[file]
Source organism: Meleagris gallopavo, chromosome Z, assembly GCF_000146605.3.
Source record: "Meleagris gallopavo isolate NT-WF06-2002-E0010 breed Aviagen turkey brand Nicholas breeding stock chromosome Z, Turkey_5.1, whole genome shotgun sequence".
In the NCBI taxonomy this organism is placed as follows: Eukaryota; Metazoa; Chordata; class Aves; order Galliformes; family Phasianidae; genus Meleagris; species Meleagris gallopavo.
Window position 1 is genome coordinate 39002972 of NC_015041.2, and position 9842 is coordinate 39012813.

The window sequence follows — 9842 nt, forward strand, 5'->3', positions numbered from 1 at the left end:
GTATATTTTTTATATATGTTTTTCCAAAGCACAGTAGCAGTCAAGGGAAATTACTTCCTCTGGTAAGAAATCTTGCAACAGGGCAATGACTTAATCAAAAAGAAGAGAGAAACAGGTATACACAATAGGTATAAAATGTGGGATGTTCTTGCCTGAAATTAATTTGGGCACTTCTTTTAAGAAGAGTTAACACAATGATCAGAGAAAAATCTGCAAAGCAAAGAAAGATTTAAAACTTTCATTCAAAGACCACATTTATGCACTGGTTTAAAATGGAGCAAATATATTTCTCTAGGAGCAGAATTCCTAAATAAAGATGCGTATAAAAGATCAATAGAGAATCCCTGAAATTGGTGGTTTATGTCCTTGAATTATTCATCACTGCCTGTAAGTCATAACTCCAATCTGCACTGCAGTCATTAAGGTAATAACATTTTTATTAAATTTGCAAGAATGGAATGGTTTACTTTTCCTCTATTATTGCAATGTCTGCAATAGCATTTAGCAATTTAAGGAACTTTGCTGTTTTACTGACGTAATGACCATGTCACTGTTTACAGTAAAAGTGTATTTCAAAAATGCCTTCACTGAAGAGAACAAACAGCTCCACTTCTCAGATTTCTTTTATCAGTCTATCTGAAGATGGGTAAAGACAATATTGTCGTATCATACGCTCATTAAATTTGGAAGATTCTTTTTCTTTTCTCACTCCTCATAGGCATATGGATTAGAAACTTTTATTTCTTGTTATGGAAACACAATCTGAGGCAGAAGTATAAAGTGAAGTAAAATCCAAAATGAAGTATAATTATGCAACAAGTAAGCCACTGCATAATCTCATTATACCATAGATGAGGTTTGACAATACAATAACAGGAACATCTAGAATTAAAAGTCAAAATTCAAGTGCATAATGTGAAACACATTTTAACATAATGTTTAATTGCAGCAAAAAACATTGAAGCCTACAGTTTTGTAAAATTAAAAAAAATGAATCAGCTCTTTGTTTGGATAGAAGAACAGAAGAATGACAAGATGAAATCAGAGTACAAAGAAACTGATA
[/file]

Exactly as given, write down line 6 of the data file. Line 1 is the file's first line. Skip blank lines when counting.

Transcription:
GTATATTTTTTATATATGTTTTTCCAAAGCACAGTAGCAGTCAAGGGAAATTACTTCCTCTGGTAAGAAATCTTGCAACAGGGCAATGACTTAATCAAAAAGAAGAGAGAAACAGGTATACACAATAGGTATAAAATGTGGGATGTTCTTGCCTGAAATTAATTTGGGCACTTCTTTTAAGAAGAGTTAACACAATGATCAGAGAAAAATCTGCAAAGCAAAGAAAGATTTAAAACTTTCATTCAAAGACCACATTTATGCACTGGTTTAAAATGGAGCAAATATATTTCTCTAGGAGCAGAATTCCTAAATAAAGATGCGTATAAAAGATCAATAGAGAATCCCTGAAATTGGTGGTTTATGTCCTTGAATTATTCATCACTGCCTGTAAGTCATAACTCCAATCTGCACTGCAGTCATTAAGGTAATAACATTTTTATTAAATTTGCAAGAATGGAATGGTTTACTTTTCCTCTATTATTGCAATGTCTGCAATAGCATTTAGCAATTTAAGGAACTTTGCTGTTTTACTGACGTAATGACCATGTCACTGTTTACAGTAAAAGTGTATTTCAAAAATGCCTTCACTGAAGAGAACAAACAGCTCCACTTCTCAGATTTCTTTTATCAGTCTATCTGAAGATGGGTAAAGACAATATTGTCGTATCATACGCTCATTAAATTTGGAAGATTCTTTTTCTTTTCTCACTCCTCATAGGCATATGGATTAGAAACTTTTATTTCTTGTTATGGAAACACAATCTGAGGCAGAAGTATAAAGTGAAGTAAAATCCAAAATGAAGTATAATTATGCAACAAGTAAGCCACTGCATAATCTCATTATACCATAGATGAGGTTTGACAATACAATAACAGGAACATCTAGAATTAAAAGTCAAAATTCAAGTGCATAATGTGAAACACATTTTAACATAATGTTTAATTGCAGCAAAAAACATTGAAGCCTACAGTTTTGTAAAATTAAAAAAAATGAATCAGCTCTTTGTTTGGATAGAAGAACAGAAGAATGACAAGATGAAATCAGAGTACAAAGAAACTGATA